Turnbull demands answers for the slaying of Australian Justine Damond

By on
Justine Damond
Justine Damond, also known as Justine Ruszczyk, from Sydney, is seen in this 2015 photo released by Stephen Govel Photography in New York, US, on July 17, 2017. Reuters/Stephen Govel/Stephen Govel Photography/Handout

Prime Minister Malcolm Turnbull has stated that the government is demanding answers about the "inexplicable" shooting of Australian Justine Damond by Minneapolis officer Mohamed Noor. The Australian leader believes something "clearly went tragically wrong.”

"How can a woman out in the street in her pyjamas seeking assistance from the police be shot like that?" Turnbull asked on Channel Nine's Today Show. He described the shooting as a “shocking killing.”

"Yes, we are demanding answers on behalf of her family and our hearts go out to her family and all of her friends and loved ones,” ABC quotes the prime minister as saying. The Australian government assured it is providing support to obtain answers about Damond’s death. Turnbull said the nation’s consul-general is supporting her family.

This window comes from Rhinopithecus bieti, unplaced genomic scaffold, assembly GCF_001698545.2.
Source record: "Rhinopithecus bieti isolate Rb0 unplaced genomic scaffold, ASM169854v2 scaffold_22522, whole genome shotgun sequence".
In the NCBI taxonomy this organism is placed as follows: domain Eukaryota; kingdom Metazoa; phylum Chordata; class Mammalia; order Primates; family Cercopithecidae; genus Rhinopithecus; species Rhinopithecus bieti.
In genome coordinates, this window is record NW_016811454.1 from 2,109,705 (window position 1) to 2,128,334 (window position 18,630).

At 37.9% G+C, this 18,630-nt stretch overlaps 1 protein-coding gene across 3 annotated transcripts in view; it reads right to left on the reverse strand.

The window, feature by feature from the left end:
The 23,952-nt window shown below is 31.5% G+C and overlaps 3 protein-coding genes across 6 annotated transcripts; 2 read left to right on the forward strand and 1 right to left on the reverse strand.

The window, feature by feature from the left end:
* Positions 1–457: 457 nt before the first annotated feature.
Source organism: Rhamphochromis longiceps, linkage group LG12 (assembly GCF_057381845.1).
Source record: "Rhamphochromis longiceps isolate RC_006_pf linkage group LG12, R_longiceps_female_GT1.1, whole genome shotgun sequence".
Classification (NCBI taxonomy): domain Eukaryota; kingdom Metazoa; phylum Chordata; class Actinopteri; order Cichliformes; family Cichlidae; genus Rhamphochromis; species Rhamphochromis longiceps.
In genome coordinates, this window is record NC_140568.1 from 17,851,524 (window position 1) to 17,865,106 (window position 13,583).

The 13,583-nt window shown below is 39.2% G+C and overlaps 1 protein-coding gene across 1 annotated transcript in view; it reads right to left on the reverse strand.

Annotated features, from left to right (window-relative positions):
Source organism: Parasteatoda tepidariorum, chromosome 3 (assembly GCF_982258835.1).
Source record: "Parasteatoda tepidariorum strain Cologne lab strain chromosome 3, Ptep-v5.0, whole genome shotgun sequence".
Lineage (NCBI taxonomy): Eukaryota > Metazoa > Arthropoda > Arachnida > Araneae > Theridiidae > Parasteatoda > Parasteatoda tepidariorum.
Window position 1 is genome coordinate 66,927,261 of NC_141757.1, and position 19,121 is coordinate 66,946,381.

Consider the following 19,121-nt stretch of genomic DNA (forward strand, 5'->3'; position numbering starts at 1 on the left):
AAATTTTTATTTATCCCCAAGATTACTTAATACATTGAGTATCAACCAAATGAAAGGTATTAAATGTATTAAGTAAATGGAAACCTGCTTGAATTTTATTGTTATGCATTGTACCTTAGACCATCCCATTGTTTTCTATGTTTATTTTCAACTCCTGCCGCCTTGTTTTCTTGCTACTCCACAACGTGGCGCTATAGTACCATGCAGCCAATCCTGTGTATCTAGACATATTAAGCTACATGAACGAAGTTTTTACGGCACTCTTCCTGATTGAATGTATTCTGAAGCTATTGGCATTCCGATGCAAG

Her fiancé Don Damond previously called for justice for the death of his bride-to-be, who has lived in the US since 2015. Her father John Ruszczyk said there was an "ugly truth" about the death of the Australian yoga teacher.

Based on the medical examiner, Damond died from a gunshot wound to the abdomen. She was shot after contacting 911 to report a suspected assault near her home. Her death is being treated as a homicide case.

Australia mourns

Damond was remembered by about 300 friends, family members and community members through a silent vigil in Sydney on Wednesday. Candles were lit as mourners walked down the sand at Freshwater Beach to watch the sun rise and remember the life of Damond. Several people wore pink, her favourite colour, and made their way down to the shore to offer pink flowers into the ocean.

Damond was raised in Freshwater and went to Manly High, a nearby selective school. She studied veterinary science at the University of Sydney. She moved to the US to be with her fiancé, whose name she had taken prior to their scheduled wedding next month.

Her fiancé described Damond’s death as a loss to all people who knew her. He said he has been kept in the dark about the police investigation. Ruszczyk said they only ask that the light of justice shine down for his slain daughter.

When asked by 9News if Noor and his partner Matthew Harrity are cooperating with authorities, county attorney Mike Freeman said they are hoping to talk in the near future. Noor was sued earlier this year, with the lawsuit claiming he and other officers violated a woman's rights when they entered her home without her permission.

Read More:
Australian woman's US cop killer identified

Turnbull announces laws obliging Facebook, Google to help with crime investigations

Inside Edition/YouTube